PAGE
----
Soon after (the result of many impassioned pleas), my mom took me shopping for school clothes and agreed to let me put together an outfit of my choosing. I wanted something with an animal on it because I liked animals, but I also wanted to make Elsa proud. I chose a black, button-up shirt covered in giant orange and white striped zebras paired with Tang-orange baggy pants also covered in zebras, these in black and white—the yin to the shirt’s yang, if you will. I figured it would pass the fancy fashion test because the shirt had buttons (I was used to wearing t-shirts), and it had to be tucked into the trousers. I topped this ensemble with a dark sweater vest, remembering a recent designer on the show who had a penchant for wearing all black, and tipped it out with my favorite brown lace-up shoes. The look was what I considered safari superhero chic, and it made me feel powerful and transformed.

At school the next day, I was christened with a new nickname: “zebra head.” I hid during recess until the bell rang. Even my best friend—who always looked cute in pink and blonde—left me alone. I didn’t understand. My outfit made me feel good and was something I had put together myself. It was a long walk back to class, but somewhere on that dusty road of elementary fashion fallout, something had changed. A kindergartener passed us in the hall, pointed at my clothes and said, “I like your pants! I like zebras!” This restored my confidence. If only one person other than me liked my ensemble, that helped, yes, but I liked it, and this meant everything.

Today, I still wear animal prints as often as possible (leopard is always beatnik-y and classic). I like menswear mismatched with floral shirts and huge plastic accessories. I don’t care about labels but live for good construction. Elsa taught me that all you need is a simple outfit that fits well; you can then trick it out with fantastic accessories. The only things I save for are well-made, comfortable shoes that last (like leather oxfords which go with everything, look cute with dresses, and stand up to NYC concrete). Splurging on a black leather handbag that holds all your everyday stuff or investing in a classic, tailored black blazer is good, too. The one thing I’ve really learned on my own, though, is if it makes me feel fantastic when I put it on, then I know that it works.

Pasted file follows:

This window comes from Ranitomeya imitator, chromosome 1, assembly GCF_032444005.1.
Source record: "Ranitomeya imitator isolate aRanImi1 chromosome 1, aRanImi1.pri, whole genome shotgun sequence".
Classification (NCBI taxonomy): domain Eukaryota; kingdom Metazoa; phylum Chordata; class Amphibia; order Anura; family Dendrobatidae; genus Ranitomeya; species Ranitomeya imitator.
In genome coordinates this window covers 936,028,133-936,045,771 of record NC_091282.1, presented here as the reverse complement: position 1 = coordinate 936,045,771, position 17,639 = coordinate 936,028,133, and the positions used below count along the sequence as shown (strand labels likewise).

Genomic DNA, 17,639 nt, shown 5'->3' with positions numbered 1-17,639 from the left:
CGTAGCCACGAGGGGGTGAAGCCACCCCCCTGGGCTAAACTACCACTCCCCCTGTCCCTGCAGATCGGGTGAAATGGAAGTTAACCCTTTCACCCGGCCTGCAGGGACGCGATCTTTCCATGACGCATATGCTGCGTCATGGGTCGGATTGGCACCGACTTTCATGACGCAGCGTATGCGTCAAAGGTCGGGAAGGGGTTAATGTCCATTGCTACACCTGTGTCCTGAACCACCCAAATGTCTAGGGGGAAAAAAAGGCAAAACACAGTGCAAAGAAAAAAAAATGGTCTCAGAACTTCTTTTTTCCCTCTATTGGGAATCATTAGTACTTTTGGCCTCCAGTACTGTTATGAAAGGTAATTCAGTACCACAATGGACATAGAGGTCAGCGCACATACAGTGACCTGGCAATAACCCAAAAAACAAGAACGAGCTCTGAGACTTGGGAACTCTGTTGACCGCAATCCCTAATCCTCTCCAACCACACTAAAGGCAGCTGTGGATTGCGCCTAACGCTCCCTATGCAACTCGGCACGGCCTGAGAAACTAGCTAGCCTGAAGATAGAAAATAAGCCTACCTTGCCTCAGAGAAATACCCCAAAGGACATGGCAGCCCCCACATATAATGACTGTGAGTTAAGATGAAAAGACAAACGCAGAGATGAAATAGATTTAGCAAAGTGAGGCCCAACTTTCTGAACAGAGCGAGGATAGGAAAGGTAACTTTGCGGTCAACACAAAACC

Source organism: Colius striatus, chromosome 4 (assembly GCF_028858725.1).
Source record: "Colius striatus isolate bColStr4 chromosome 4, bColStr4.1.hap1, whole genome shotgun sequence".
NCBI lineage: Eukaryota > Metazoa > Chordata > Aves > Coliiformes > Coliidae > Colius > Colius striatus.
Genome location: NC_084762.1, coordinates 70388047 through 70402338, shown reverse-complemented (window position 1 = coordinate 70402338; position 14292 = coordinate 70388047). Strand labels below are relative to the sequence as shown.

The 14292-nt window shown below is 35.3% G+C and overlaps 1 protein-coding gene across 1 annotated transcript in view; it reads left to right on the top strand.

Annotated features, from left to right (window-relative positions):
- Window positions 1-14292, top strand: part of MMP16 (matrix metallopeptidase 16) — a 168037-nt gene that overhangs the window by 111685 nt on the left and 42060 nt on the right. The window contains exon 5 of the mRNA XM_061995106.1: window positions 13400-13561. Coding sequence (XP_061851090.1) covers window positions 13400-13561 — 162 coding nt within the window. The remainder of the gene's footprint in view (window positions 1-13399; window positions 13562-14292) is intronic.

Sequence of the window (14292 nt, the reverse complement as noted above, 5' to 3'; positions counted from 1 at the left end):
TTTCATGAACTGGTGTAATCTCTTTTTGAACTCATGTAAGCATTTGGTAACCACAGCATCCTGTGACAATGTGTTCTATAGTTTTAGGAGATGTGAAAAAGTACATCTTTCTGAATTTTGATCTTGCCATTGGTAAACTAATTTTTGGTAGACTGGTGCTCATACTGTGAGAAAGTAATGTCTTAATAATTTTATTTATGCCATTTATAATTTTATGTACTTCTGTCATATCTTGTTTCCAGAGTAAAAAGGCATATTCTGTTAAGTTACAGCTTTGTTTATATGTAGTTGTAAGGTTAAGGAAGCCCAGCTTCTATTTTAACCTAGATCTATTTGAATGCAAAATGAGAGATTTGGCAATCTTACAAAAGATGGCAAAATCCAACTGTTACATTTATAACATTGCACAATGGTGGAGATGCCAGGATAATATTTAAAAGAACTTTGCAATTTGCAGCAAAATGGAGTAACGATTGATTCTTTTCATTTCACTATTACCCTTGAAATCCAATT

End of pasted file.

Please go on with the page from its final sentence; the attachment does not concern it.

I moved to New York City to be an actress (SO many costumes, SO many different people to dress up and be!), but if you’d told me I’d wind up working in fashion, that one day I’d attend fashion week (a lifelong dream) and meet some of the people profiled on Elsa’s show, I’d have passed out right then and there. I’ve seen all kinds of crazy “fabulosity”, but the people who have stood out from the crowd, the ones whose zebra pants I like the best, are always the ones just living their lives in outfits that illustrate who they are inside. Brave women who don’t give a toss if anybody thinks they look pretty or cool, like Isabella Blow and her crazy hats, or Daphne Guinness in feathers and Cruella hair. I’m obsessed with regal lady-bird Iris Apfel, an octogenarian who layers tons of necklaces atop loud tropical prints. I like women who take the time to care, as well as those who look like they aren’t trying at all (hi, Patti Smith). The point is, style begins with you. Never forget to outfit your inner superhero.